Court rejects trucker’s defense: they should’ve caught his fake ID scheme sooner

July 16, 2019

Greg Grisolano


A Pennsylvania appeals court rejected a trucker’s claim that his due process rights to a speedy trial were violated because the state should have caught on to the scheme of having multiple licenses in different names sooner.

Gonzalo Montanez received two license suspensions from PennDOT in 2008 and 2010 for not being licensed to operate a motor vehicle, following an initial traffic citation in 2006. At the time, court records show that Montanez was using the name Braulio DLeon. While Montanez claims he never received notice in the mail of the suspensions, Judge Ellen Ceisler cited evidence that notices were mailed to the address Montanez gave for DLeon.

Court records indicate that when Montanez applied for a license renewal in 2017, facial recognition technology used by PennDOT helped match Montanez’s face to the DLeon identity and at least one other alias – Alfonso Rodea, Court records indicate he obtained a commercial driver’s license under the Montanez identity in 2016.

Writing in the court’s opinion, Ceisler stated it was evident that the Montanez identity was “invented in 2013 in order to avoid his existing suspensions and obtain a license by presenting the appearance of a clean driving history. Montanez offered no explanation for why he applied for state identification under three different names.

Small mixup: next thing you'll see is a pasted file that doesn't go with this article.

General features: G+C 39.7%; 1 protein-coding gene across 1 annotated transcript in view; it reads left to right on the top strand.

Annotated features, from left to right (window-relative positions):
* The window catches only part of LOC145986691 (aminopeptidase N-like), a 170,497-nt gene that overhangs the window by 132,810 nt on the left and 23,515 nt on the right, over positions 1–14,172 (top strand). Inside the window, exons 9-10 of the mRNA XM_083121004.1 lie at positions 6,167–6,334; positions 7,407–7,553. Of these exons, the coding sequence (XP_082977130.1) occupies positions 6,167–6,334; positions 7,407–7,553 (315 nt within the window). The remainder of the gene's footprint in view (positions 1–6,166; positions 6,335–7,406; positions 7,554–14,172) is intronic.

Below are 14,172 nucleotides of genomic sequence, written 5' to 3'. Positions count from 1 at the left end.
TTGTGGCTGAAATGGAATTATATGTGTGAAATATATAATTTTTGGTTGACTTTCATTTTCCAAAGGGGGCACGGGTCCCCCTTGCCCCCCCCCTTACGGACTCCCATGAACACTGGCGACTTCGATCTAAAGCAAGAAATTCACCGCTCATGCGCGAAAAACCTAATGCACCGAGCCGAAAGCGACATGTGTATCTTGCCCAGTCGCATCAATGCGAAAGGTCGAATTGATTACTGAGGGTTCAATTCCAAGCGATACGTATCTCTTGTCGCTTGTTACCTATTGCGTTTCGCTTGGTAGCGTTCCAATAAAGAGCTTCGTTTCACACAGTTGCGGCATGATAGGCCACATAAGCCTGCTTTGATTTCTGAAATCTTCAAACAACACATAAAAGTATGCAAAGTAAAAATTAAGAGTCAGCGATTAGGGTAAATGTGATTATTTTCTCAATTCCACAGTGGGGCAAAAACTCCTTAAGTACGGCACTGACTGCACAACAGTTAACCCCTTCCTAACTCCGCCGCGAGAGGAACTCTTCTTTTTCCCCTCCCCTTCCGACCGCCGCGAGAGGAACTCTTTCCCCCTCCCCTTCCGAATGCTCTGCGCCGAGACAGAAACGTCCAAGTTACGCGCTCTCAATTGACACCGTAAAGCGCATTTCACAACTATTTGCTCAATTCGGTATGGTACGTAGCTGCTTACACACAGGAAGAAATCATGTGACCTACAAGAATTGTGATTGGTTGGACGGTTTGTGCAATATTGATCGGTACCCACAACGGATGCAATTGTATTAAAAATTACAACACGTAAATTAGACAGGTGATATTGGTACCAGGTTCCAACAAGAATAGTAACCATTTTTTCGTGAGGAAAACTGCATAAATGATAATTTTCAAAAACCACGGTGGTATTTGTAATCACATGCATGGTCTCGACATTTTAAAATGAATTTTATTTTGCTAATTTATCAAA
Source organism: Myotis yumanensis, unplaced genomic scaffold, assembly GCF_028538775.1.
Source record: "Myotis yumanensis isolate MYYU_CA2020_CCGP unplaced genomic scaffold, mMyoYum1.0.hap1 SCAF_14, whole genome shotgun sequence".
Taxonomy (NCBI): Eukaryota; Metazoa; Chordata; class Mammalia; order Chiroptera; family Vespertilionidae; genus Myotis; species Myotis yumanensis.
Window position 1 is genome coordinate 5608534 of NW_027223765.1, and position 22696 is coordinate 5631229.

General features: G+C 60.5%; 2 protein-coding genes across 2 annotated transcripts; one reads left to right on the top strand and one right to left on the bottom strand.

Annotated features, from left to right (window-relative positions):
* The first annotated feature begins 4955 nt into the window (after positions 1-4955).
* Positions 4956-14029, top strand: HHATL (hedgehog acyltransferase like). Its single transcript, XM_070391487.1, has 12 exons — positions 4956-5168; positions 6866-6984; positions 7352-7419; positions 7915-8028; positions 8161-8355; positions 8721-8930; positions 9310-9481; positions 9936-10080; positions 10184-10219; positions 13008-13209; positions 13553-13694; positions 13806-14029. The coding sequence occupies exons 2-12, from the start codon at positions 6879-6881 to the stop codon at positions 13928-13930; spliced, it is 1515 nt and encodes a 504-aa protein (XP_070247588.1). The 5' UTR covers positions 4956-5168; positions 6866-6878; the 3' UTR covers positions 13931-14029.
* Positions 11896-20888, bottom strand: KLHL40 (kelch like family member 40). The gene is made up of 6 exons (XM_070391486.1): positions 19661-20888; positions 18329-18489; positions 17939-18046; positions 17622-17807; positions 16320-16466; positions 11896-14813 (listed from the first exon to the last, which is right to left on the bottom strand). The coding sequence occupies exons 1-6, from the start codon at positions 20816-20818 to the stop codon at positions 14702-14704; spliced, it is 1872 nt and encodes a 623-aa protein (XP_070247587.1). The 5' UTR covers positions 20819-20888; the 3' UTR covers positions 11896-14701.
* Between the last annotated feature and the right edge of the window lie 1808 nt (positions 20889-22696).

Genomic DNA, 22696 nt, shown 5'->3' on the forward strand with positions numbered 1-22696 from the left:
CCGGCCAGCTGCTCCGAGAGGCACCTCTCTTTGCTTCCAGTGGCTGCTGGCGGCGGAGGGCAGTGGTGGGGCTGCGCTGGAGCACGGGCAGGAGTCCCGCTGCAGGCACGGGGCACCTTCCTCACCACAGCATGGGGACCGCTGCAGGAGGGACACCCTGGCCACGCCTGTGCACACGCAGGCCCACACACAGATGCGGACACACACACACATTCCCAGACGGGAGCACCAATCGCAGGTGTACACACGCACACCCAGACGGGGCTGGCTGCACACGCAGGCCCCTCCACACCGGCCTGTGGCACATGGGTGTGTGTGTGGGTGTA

“Essentially, (Montanez) argues that although he acted unlawfully and intentionally in deceiving the Department by using multiple fraudulent identities, the Department was at fault because his intended deception succeeded for several years. Not surprisingly, (Montanez) cites no authority whatsoever for this argument. We reject it as baseless and improper.”

Montanez argued that he did not receive notice of the suspensions until 2017, and that the delay caused him prejudice and deprived him of his due process rights. A Berks County Court of Common Pleas rejected that argument, prompting Montanez to appeal to the Commonwealth Court of Pennsylvania.

Once the suspension or disqualification is fully served and all restoration requirements are satisfied, the CDL driving privilege is restored, according to a PennDOT spokeswoman. CDL holders convicted of violations which impose a driving privilege suspension or disqualification by state law are not required to be retested to regain their CDL privilege.

Greg Grisolano joined Land Line in 2013. He was formerly a reporter for the Joplin Globe. He brings business writing and photography skills to Land Line, and has a passion for finding and telling stories about the people who make up the trucking industry.